Count Guido Franceschini
Count Guido Franceschini (GWEE-doh frahn-chehs-KEE-nee), the oldest male member of a destitute noble family of Arezzo. Knowing that he is the last hope for continuing the family name, because his two brothers are priests, Guido seeks a wife to bear him a son. Impoverished, he needs a woman with an attractive dowry. His brother finds a likely prospect, and Guido’s family name attracts the girl’s mother. Inept as a husband and angered by denial of the dowry after the wedding, Guido abuses his wife. To retain the last vestige of honor as a husband, after he has driven her to extramarital affections, Guido, with four men from his village, kills his parents-in-law and fatally wounds his wife. The court hearings and the gossip relating to the affair, presented from various viewpoints, point to Guido’s instability, he representing an old family without means of sustenance or continuation—no wealth, no prestige, no progeny. He is sentenced to be hanged, by rulings of both church and state.
Pompilia Comparini (pohm-PEE-lee-ah kohm-pah-REE-nee), his seventeen-year-old wife. Bought as a newborn infant from a prostitute, Pompilia was brought up by aged foster parents. Trapped in an incompatible marriage not of her choice, she flees to Rome with Caponsacchi, a priest. Overtaken, she and the priest disavow that they are lovers. After hearing that Pompilia, who has returned to her foster parents, has given birth to a son, Guido returns to Rome with four ruffians and attacks the Comparinis. Pompilia, mortally wounded, lingers for four days, time enough for her to identify her attacker.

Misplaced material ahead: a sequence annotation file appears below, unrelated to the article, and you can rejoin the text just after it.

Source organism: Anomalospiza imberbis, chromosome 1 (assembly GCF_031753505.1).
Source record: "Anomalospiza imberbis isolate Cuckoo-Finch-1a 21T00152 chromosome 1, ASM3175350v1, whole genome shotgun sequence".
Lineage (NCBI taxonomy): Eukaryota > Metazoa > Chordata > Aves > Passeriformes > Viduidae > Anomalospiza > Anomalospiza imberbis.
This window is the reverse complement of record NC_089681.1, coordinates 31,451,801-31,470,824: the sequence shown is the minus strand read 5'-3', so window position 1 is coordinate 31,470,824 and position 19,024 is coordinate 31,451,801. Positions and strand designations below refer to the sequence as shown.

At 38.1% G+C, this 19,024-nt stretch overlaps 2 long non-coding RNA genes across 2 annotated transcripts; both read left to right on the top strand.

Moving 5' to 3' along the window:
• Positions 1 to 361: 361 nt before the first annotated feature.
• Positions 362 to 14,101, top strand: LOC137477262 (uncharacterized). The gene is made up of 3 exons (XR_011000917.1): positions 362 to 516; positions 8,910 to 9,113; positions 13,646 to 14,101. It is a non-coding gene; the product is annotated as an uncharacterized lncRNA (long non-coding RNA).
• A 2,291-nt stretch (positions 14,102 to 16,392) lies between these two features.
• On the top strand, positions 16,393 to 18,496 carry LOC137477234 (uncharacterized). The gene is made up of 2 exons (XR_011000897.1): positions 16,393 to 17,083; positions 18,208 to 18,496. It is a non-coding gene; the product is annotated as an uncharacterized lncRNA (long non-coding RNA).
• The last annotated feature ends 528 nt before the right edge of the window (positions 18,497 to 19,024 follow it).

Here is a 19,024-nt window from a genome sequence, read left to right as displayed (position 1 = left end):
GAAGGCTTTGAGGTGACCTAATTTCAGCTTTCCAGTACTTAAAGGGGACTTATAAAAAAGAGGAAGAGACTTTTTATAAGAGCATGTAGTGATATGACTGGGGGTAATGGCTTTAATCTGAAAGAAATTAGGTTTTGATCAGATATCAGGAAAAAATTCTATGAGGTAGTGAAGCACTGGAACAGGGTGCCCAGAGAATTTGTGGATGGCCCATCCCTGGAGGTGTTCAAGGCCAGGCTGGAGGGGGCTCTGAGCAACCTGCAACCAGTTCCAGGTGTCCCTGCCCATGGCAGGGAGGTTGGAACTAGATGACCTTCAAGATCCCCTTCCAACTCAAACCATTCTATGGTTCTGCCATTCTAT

Violante Comparini (vee-oh-LAHN-teh), her foster mother. Violante’s warped sense of values leads to bizarre behavior. She feigns pregnancy, presents Pompilia to her husband as his child, negotiates Pompilia’s marriage, and convinces her husband, who has objected to the marriage, that the status achieved by the union will be worth the promised dowry. Realizing her bad bargain and attempting to keep Guido from profiting by the marriage, Violante divulges Pompilia’s parentage and disqualifies her from inheriting Comparini’s money.
Pietro Comparini (PEE-eh-troh), Violante’s husband. Naïve and browbeaten, he is governed by his wife’s whims and desires.
Giuseppe Caponsacchi (jee-ew-SEHP-peh kah-pohn-SAHK-kee), a handsome priest, Pompilia’s gallant lover. Excommunicated for his part in the affair, Giuseppe wishes himself dead but looks forward to the day when he will be returned to the grace of the church.
Margherita (mahr-geh-REE-tah), Pompilia’s maid, who advises and encourages Pompilia to throw off the drudgery of her life with Guido by responding to Giuseppe’s attentions.
Paolo (PAH-oh-loh), Count Guido’s brother, a priest in Rome, who makes the initial contact with Violante for the marriage of Guido and Pompilia. His description of his brother makes Guido sound more attractive than the Comparinis find him.
Doctor Johannes-Baptista Bottinius
Doctor Johannes-Baptista Bottinius (yoh-HAHN-ehs-bahp-TEES-tah boht-TEHN-yuhs), familiarly called Giovambittista o’ the Bottini, who defends Pompilia at the hearings and for her behavior in the affair and persecutes her, as the gossips of Rome cried, by ordering her money given to a sisterhood rather than to her child.
Dominus Hyacinthus de Archangelis
Dominus Hyacinthus de Archangelis (DOHM-ih-nuhs HI-ah-SIHN-thuhs day ahr-KAN-jee-lihs), familiarly called Don Giacinto of the Archangeli, the procurator of the poor in Rome. He defends Guido and his hired companions at the hearings.
Pope Innocent XII
Pope Innocent XII, who condemns Count Guido to die in the presence of the populace; however, before his death, he prays that the condemned man may be forgiven his sin.
Gaetano (gah-eh-TAH-noh), Pompilia’s two-week-old son, who, she says in her dying moments, “nor was, nor is, nor yet shall be/ Count Guido Franceschini’s child at all—/ Only his mother’s born of love not hate!”
Tommati (tohm-MAH-tee) and
Venturini (vehn-tew-REE-nee), judges at the hearings.